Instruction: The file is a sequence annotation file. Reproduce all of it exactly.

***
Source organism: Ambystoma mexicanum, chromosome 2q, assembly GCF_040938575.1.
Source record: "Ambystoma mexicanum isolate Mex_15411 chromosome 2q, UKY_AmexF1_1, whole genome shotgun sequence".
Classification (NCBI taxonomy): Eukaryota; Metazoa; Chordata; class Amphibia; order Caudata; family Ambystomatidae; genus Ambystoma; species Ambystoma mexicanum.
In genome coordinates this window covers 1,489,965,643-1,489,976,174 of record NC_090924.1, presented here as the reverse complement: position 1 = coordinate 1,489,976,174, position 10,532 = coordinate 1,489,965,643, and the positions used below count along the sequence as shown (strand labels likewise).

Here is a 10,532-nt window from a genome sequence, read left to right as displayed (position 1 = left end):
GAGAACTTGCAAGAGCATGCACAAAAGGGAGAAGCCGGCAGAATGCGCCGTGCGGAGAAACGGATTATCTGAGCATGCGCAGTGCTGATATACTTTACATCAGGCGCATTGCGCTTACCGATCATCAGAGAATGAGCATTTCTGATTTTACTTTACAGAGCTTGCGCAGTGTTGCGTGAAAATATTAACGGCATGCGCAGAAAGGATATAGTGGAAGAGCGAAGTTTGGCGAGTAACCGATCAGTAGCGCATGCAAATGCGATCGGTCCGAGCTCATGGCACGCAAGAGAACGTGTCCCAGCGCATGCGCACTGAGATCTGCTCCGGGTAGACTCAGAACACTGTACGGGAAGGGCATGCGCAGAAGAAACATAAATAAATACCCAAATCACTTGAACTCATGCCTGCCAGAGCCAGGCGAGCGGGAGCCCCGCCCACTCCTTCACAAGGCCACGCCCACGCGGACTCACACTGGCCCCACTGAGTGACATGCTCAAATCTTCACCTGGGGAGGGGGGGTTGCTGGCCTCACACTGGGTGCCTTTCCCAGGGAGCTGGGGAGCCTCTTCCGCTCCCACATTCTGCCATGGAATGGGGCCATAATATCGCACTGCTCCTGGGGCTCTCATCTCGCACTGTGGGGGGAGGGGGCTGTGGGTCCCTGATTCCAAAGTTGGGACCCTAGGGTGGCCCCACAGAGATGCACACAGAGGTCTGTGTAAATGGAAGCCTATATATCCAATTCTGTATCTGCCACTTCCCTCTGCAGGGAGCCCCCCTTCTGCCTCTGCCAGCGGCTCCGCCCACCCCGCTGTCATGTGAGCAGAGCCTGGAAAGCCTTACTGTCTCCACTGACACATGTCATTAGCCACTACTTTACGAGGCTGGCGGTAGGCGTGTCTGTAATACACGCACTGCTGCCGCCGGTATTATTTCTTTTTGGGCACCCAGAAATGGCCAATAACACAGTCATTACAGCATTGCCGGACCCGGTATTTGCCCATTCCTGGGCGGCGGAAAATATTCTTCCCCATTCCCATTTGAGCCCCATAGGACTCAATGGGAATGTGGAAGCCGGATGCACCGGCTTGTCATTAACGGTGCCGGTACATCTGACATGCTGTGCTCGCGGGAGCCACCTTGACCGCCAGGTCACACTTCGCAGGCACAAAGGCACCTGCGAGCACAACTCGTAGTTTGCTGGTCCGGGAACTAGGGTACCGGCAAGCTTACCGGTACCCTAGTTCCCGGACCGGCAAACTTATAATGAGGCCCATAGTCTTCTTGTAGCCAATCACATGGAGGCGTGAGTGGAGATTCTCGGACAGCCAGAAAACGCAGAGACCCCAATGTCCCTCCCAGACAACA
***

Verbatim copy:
Source organism: Ambystoma mexicanum, chromosome 2q, assembly GCF_040938575.1.
Source record: "Ambystoma mexicanum isolate Mex_15411 chromosome 2q, UKY_AmexF1_1, whole genome shotgun sequence".
Classification (NCBI taxonomy): Eukaryota; Metazoa; Chordata; class Amphibia; order Caudata; family Ambystomatidae; genus Ambystoma; species Ambystoma mexicanum.
In genome coordinates this window covers 1,489,965,643-1,489,976,174 of record NC_090924.1, presented here as the reverse complement: position 1 = coordinate 1,489,976,174, position 10,532 = coordinate 1,489,965,643, and the positions used below count along the sequence as shown (strand labels likewise).

Here is a 10,532-nt window from a genome sequence, read left to right as displayed (position 1 = left end):
GAGAACTTGCAAGAGCATGCACAAAAGGGAGAAGCCGGCAGAATGCGCCGTGCGGAGAAACGGATTATCTGAGCATGCGCAGTGCTGATATACTTTACATCAGGCGCATTGCGCTTACCGATCATCAGAGAATGAGCATTTCTGATTTTACTTTACAGAGCTTGCGCAGTGTTGCGTGAAAATATTAACGGCATGCGCAGAAAGGATATAGTGGAAGAGCGAAGTTTGGCGAGTAACCGATCAGTAGCGCATGCAAATGCGATCGGTCCGAGCTCATGGCACGCAAGAGAACGTGTCCCAGCGCATGCGCACTGAGATCTGCTCCGGGTAGACTCAGAACACTGTACGGGAAGGGCATGCGCAGAAGAAACATAAATAAATACCCAAATCACTTGAACTCATGCCTGCCAGAGCCAGGCGAGCGGGAGCCCCGCCCACTCCTTCACAAGGCCACGCCCACGCGGACTCACACTGGCCCCACTGAGTGACATGCTCAAATCTTCACCTGGGGAGGGGGGGTTGCTGGCCTCACACTGGGTGCCTTTCCCAGGGAGCTGGGGAGCCTCTTCCGCTCCCACATTCTGCCATGGAATGGGGCCATAATATCGCACTGCTCCTGGGGCTCTCATCTCGCACTGTGGGGGGAGGGGGCTGTGGGTCCCTGATTCCAAAGTTGGGACCCTAGGGTGGCCCCACAGAGATGCACACAGAGGTCTGTGTAAATGGAAGCCTATATATCCAATTCTGTATCTGCCACTTCCCTCTGCAGGGAGCCCCCCTTCTGCCTCTGCCAGCGGCTCCGCCCACCCCGCTGTCATGTGAGCAGAGCCTGGAAAGCCTTACTGTCTCCACTGACACATGTCATTAGCCACTACTTTACGAGGCTGGCGGTAGGCGTGTCTGTAATACACGCACTGCTGCCGCCGGTATTATTTCTTTTTGGGCACCCAGAAATGGCCAATAACACAGTCATTACAGCATTGCCGGACCCGGTATTTGCCCATTCCTGGGCGGCGGAAAATATTCTTCCCCATTCCCATTTGAGCCCCATAGGACTCAATGGGAATGTGGAAGCCGGATGCACCGGCTTGTCATTAACGGTGCCGGTACATCTGACATGCTGTGCTCGCGGGAGCCACCTTGACCGCCAGGTCACACTTCGCAGGCACAAAGGCACCTGCGAGCACAACTCGTAGTTTGCTGGTCCGGGAACTAGGGTACCGGCAAGCTTACCGGTACCCTAGTTCCCGGACCGGCAAACTTATAATGAGGCCCATAGTCTTCTTGTAGCCAATCACATGGAGGCGTGAGTGGAGATTCTCGGACAGCCAGAAAACGCAGAGACCCCAATGTCCCTCCCAGACAACA